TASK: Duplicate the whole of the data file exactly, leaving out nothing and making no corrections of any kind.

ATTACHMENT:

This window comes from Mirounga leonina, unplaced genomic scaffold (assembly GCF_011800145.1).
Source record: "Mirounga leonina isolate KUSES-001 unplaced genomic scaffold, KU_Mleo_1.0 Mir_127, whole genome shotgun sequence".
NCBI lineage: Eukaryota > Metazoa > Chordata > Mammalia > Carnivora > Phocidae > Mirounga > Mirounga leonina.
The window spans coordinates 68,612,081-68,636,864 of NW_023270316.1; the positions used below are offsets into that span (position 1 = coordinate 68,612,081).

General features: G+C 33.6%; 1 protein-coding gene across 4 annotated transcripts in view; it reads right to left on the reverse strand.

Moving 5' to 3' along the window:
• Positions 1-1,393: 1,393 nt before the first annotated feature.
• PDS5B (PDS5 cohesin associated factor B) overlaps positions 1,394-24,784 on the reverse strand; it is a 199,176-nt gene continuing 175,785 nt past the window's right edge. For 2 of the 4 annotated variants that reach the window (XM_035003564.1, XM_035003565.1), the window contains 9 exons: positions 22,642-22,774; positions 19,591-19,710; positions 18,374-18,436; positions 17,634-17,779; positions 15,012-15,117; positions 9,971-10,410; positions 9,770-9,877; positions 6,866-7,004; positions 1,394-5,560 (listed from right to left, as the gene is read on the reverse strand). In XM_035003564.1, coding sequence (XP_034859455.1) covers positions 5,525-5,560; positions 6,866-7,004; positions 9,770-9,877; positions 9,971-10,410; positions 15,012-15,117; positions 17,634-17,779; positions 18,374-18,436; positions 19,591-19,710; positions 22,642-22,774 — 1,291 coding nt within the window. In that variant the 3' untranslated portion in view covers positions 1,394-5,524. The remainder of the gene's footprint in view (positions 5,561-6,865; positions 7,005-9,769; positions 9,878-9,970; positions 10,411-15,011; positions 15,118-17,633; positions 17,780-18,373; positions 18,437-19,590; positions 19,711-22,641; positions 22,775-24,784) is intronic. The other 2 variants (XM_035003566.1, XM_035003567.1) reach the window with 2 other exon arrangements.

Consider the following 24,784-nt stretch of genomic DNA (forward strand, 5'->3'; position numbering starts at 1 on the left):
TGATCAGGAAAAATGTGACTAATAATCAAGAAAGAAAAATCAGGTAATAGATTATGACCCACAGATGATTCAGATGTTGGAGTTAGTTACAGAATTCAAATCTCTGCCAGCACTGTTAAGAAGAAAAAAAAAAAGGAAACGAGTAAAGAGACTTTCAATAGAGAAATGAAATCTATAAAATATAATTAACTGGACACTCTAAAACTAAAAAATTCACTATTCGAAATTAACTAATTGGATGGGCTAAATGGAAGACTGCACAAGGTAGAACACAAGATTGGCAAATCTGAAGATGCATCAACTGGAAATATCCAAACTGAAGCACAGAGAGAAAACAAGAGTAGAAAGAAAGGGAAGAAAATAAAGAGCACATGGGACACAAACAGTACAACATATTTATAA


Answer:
This window comes from Mirounga leonina, unplaced genomic scaffold (assembly GCF_011800145.1).
Source record: "Mirounga leonina isolate KUSES-001 unplaced genomic scaffold, KU_Mleo_1.0 Mir_127, whole genome shotgun sequence".
NCBI lineage: Eukaryota > Metazoa > Chordata > Mammalia > Carnivora > Phocidae > Mirounga > Mirounga leonina.
The window spans coordinates 68,612,081-68,636,864 of NW_023270316.1; the positions used below are offsets into that span (position 1 = coordinate 68,612,081).

General features: G+C 33.6%; 1 protein-coding gene across 4 annotated transcripts in view; it reads right to left on the reverse strand.

Moving 5' to 3' along the window:
• Positions 1-1,393: 1,393 nt before the first annotated feature.
• PDS5B (PDS5 cohesin associated factor B) overlaps positions 1,394-24,784 on the reverse strand; it is a 199,176-nt gene continuing 175,785 nt past the window's right edge. For 2 of the 4 annotated variants that reach the window (XM_035003564.1, XM_035003565.1), the window contains 9 exons: positions 22,642-22,774; positions 19,591-19,710; positions 18,374-18,436; positions 17,634-17,779; positions 15,012-15,117; positions 9,971-10,410; positions 9,770-9,877; positions 6,866-7,004; positions 1,394-5,560 (listed from right to left, as the gene is read on the reverse strand). In XM_035003564.1, coding sequence (XP_034859455.1) covers positions 5,525-5,560; positions 6,866-7,004; positions 9,770-9,877; positions 9,971-10,410; positions 15,012-15,117; positions 17,634-17,779; positions 18,374-18,436; positions 19,591-19,710; positions 22,642-22,774 — 1,291 coding nt within the window. In that variant the 3' untranslated portion in view covers positions 1,394-5,524. The remainder of the gene's footprint in view (positions 5,561-6,865; positions 7,005-9,769; positions 9,878-9,970; positions 10,411-15,011; positions 15,118-17,633; positions 17,780-18,373; positions 18,437-19,590; positions 19,711-22,641; positions 22,775-24,784) is intronic. The other 2 variants (XM_035003566.1, XM_035003567.1) reach the window with 2 other exon arrangements.

Consider the following 24,784-nt stretch of genomic DNA (forward strand, 5'->3'; position numbering starts at 1 on the left):
TGATCAGGAAAAATGTGACTAATAATCAAGAAAGAAAAATCAGGTAATAGATTATGACCCACAGATGATTCAGATGTTGGAGTTAGTTACAGAATTCAAATCTCTGCCAGCACTGTTAAGAAGAAAAAAAAAAAGGAAACGAGTAAAGAGACTTTCAATAGAGAAATGAAATCTATAAAATATAATTAACTGGACACTCTAAAACTAAAAAATTCACTATTCGAAATTAACTAATTGGATGGGCTAAATGGAAGACTGCACAAGGTAGAACACAAGATTGGCAAATCTGAAGATGCATCAACTGGAAATATCCAAACTGAAGCACAGAGAGAAAACAAGAGTAGAAAGAAAGGGAAGAAAATAAAGAGCACATGGGACACAAACAGTACAACATATTTATAA